The Effect of Father Involvement on the Self-esteem of Young African American Children
Paavola, Julie N.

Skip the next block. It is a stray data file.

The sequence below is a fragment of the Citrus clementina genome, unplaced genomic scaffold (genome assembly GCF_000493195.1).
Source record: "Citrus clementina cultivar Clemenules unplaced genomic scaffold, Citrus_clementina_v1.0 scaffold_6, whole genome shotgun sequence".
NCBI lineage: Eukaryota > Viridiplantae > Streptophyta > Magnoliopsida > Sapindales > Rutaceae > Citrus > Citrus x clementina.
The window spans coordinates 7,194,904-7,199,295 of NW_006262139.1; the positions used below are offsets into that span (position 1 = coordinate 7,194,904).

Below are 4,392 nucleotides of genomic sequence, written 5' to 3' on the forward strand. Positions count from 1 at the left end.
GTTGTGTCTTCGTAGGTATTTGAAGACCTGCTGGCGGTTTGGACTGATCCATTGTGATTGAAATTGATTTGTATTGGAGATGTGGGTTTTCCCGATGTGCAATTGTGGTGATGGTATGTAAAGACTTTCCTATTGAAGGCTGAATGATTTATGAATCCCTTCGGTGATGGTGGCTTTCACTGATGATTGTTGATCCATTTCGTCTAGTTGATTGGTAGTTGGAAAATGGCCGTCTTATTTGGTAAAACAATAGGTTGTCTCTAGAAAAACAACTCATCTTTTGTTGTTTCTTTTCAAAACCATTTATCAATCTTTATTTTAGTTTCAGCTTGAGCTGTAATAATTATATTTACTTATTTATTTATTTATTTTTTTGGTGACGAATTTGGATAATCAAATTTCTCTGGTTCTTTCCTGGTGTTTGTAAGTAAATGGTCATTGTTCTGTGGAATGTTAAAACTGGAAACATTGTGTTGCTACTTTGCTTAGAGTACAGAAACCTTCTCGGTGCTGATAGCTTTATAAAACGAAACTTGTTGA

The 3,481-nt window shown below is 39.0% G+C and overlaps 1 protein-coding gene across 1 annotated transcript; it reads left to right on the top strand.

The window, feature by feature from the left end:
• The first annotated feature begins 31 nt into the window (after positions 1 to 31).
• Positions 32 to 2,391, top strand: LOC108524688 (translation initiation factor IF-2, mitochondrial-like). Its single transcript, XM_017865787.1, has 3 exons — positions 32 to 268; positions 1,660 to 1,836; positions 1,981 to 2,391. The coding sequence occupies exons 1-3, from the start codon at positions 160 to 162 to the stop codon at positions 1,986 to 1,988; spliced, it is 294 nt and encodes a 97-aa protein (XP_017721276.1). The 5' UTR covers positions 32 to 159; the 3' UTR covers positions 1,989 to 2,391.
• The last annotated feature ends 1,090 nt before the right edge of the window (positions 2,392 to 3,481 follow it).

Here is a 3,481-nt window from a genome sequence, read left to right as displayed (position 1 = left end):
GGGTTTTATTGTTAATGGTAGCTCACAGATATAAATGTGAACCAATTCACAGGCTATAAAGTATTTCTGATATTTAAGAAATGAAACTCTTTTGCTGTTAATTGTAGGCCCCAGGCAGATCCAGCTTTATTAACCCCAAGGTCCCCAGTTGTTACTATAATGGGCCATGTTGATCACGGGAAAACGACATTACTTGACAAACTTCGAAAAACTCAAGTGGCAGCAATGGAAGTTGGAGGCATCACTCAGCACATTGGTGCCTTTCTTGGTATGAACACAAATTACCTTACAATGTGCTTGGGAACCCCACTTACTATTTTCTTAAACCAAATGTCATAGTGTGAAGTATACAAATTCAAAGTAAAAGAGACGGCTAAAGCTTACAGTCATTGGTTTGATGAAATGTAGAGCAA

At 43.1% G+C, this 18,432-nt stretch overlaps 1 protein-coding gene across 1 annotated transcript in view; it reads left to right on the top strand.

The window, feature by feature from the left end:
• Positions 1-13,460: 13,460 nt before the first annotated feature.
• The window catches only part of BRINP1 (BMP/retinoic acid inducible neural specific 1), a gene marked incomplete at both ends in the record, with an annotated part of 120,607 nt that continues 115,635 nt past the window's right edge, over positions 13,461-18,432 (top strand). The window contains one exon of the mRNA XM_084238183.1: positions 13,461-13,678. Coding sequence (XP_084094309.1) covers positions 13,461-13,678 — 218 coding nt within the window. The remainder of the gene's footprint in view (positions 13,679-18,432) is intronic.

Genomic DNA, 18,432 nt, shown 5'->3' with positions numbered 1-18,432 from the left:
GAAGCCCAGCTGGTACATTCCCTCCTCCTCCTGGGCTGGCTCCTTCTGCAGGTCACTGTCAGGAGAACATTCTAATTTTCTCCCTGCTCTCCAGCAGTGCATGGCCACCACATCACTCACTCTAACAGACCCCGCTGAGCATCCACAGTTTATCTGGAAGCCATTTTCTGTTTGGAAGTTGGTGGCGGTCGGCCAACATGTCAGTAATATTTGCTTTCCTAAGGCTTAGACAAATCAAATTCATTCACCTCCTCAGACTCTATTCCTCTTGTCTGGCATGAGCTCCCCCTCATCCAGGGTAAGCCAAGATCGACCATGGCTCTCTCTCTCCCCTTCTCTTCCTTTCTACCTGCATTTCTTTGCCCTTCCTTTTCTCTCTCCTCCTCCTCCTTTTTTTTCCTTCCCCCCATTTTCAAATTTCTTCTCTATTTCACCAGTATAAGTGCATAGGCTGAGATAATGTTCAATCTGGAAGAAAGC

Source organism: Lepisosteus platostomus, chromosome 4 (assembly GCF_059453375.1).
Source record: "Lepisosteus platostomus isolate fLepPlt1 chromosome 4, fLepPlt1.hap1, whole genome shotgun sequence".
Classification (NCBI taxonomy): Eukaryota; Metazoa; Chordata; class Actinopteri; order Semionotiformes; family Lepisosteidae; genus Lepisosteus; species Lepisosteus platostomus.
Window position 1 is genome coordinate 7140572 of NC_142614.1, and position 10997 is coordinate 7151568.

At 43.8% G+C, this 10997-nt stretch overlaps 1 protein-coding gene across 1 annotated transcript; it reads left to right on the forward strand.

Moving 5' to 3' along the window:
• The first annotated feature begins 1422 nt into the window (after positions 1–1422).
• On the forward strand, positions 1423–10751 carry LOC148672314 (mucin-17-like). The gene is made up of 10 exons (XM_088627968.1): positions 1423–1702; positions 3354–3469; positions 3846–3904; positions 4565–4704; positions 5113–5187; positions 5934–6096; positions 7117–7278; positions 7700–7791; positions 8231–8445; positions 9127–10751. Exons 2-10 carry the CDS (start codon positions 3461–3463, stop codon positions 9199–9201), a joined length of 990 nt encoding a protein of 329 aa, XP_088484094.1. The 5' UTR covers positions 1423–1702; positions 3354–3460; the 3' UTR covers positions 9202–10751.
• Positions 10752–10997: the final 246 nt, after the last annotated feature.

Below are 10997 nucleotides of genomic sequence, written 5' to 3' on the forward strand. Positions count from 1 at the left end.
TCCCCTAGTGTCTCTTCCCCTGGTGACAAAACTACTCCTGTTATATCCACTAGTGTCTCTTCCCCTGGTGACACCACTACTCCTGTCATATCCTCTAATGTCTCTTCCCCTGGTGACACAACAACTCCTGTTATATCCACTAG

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The effect of father involvement on the self-concept, specifically self-esteem, of preschoolers was examined. Participants were 56 African American children from low-income urban families. Self-esteem and the level of father involvement were measured when the children were 4.5 years old. Two years later, self-esteem was assessed again in a follow-up study. The primary caregiver, in all cases a female, was asked to complete the demographics interview that evaluated paternal involvement. Children's self-esteem was further assessed through collection of self-report stories, which they provided regarding times when they felt positively and negatively. Teacher's perceptions of the children were compared to their self-concept. It was hypothesized that children with higher father involvement in their lives would have higher self-esteem. Additionally, this effect would be more significant in male children than in female children. The study yielded insignificant results.